Once the clip levers are closed, verify that the heatsink is securely retained and that the clip frame latches are properly engaged with the retention mechanism hooks.

Applying thermal compound to the top of the CPU helps break down the amount of heat generated by the CPU
Figure 1.11 - Connecting The CPU Fan Power Cable

Finally, connect the processor fan cable to the motherboard fan power header. Consult the motherboard manual to determine the correct fan header to use.

When installed, the fan heatsink and clip assembly may cause the motherboard to slightly bend or flex. This is nothing to be concerned about, and provides the proper mechanical support for the processor (with attached fan heatsink and clip assembly) and helps prevent against damage during system shipment.

Applying thermal compound to the top of the CPU helps break down the amount of heat generated by the CPU
Figure 1.12 -The CPU and Fan Heatsink Assembly On A Socket 478 Motherboard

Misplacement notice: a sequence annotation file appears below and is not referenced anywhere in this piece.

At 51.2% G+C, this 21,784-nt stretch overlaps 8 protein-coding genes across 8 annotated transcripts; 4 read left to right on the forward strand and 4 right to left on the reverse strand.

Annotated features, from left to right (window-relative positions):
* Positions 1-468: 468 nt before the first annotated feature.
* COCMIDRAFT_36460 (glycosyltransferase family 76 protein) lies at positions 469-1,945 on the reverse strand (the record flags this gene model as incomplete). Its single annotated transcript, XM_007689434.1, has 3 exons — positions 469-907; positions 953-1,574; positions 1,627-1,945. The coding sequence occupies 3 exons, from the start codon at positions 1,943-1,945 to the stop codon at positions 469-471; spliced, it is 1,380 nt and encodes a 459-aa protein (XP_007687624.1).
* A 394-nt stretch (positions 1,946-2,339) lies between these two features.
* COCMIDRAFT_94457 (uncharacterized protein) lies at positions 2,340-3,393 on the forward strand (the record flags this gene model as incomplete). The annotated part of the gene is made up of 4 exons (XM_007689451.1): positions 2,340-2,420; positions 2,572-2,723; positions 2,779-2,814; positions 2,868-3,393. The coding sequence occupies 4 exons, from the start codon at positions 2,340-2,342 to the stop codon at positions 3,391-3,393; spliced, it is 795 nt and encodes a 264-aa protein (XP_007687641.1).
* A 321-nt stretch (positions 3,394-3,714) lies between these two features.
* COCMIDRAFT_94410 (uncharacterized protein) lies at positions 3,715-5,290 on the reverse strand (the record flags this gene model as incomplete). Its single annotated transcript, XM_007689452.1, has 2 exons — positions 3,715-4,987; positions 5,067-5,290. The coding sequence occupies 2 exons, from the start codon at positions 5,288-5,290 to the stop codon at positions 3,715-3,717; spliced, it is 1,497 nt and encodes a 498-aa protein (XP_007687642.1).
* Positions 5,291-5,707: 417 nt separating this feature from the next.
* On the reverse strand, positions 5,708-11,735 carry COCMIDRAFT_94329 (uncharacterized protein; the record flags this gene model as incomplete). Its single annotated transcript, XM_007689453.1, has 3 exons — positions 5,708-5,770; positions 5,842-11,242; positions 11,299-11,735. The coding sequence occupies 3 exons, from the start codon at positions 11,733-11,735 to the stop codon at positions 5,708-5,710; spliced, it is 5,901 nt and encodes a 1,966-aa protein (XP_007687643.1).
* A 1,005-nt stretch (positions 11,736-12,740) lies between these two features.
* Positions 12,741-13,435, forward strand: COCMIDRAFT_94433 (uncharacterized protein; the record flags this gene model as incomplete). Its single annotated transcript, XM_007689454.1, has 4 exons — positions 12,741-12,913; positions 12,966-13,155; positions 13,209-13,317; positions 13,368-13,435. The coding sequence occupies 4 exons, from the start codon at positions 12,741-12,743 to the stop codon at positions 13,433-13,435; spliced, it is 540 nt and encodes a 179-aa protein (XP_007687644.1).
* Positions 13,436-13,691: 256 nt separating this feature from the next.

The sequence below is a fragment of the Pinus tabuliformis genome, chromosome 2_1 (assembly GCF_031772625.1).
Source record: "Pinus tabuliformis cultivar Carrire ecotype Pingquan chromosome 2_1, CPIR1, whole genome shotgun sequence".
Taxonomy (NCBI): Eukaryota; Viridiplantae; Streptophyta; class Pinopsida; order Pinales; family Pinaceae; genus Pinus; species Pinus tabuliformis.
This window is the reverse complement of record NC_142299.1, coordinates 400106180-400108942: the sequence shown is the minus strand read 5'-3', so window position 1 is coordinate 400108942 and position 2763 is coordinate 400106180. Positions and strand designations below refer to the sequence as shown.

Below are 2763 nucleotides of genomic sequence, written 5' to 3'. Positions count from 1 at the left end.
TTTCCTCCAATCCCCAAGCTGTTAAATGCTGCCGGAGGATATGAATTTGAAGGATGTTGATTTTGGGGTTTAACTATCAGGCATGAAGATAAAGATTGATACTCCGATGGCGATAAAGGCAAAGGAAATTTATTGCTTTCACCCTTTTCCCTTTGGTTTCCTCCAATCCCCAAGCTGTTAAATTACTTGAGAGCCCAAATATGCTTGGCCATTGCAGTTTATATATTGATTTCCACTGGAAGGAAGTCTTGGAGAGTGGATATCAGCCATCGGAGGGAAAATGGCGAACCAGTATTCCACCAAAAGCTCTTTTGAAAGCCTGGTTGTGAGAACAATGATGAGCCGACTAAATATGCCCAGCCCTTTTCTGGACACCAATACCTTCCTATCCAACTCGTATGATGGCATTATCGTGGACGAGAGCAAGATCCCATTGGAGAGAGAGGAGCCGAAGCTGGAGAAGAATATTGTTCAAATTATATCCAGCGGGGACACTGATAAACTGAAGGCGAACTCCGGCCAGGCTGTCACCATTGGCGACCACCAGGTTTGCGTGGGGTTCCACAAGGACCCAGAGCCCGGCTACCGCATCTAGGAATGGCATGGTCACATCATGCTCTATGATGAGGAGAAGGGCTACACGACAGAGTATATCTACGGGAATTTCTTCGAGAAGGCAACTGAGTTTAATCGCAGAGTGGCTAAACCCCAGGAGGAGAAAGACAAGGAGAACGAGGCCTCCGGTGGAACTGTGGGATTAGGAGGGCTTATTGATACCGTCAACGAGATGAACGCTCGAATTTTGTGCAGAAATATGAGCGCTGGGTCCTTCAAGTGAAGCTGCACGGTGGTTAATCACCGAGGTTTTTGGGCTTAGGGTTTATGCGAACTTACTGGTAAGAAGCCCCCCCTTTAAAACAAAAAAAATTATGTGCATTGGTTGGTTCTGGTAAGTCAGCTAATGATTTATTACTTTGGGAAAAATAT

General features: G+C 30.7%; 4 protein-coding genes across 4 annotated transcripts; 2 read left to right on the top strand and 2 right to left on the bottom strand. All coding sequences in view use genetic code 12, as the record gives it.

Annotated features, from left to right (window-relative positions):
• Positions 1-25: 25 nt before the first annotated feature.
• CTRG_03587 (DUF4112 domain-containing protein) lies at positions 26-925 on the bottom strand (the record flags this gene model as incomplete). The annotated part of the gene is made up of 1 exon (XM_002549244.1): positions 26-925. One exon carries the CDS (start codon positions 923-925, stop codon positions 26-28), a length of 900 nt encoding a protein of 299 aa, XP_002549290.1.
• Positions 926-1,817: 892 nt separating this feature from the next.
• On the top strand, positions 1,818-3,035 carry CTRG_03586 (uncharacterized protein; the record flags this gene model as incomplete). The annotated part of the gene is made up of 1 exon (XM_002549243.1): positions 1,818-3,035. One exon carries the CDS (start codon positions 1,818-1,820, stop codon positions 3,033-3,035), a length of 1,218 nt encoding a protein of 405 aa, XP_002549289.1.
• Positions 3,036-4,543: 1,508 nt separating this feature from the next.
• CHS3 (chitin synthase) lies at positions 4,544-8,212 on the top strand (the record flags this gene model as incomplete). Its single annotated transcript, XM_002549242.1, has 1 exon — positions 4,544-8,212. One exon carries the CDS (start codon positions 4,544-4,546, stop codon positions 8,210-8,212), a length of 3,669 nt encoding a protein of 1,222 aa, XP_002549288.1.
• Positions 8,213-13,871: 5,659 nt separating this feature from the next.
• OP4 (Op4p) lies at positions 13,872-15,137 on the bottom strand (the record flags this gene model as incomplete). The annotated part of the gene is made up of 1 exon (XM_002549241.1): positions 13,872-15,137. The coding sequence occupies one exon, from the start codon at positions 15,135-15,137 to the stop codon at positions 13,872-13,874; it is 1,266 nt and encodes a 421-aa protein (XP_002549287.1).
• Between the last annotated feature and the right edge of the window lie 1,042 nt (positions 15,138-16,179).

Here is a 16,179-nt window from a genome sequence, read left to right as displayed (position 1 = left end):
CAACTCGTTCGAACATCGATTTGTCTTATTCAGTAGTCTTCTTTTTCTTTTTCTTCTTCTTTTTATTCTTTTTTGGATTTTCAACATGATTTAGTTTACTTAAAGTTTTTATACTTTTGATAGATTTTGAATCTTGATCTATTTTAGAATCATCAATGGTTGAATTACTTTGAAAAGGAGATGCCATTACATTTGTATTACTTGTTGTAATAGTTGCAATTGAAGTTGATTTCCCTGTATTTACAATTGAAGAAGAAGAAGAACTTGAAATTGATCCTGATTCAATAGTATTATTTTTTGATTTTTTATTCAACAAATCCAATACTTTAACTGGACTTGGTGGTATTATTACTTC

Final Thoughts
7. Ideally, you’re now finished. You simply lock your cooler down (using whatever mechanism yours comes with) and then move on. However, if you’re afraid the thermal paste didn’t get spread properly, you can give it a quick look by lifting the cooler back up, twisting slightly to break the vacuum seal that may have formed. If you’ve got too much paste on the CPU, you can wipe up the excess from around the edges, and if you’ve got too little, you can add some more. Of course, if you somehow totally screwed it up, you can always clean everything up and try again.
8. Note that we don’t recommend doing this more than once—every time you lift up the cooler, you risk adding more air bubbles into the thermal paste, which will lower you coolers efficiency. Don’t let yourself get too worried about that, though—unless you’re doing some real overclocking, it isn’t going to make or break your system.
9. Follow the instructions that came with your new CPU processor and follow them exactly as written so that you don't make a mistake and damage the CPU or heatsink/fan apparatus.
10. Usually installing the actual CPU fan and heatsink is an easy process. Often, you will have to align clips on the CPU heatsink and fan to the fasteners/clips on the motherboard.

You will know you have a solid connection to both devices when a click is heard and you cannot move the cpu/heatsink device at all.
11. Power up your system, and your new fan should be working properly.  The overall temperature of your system and processor should decrease.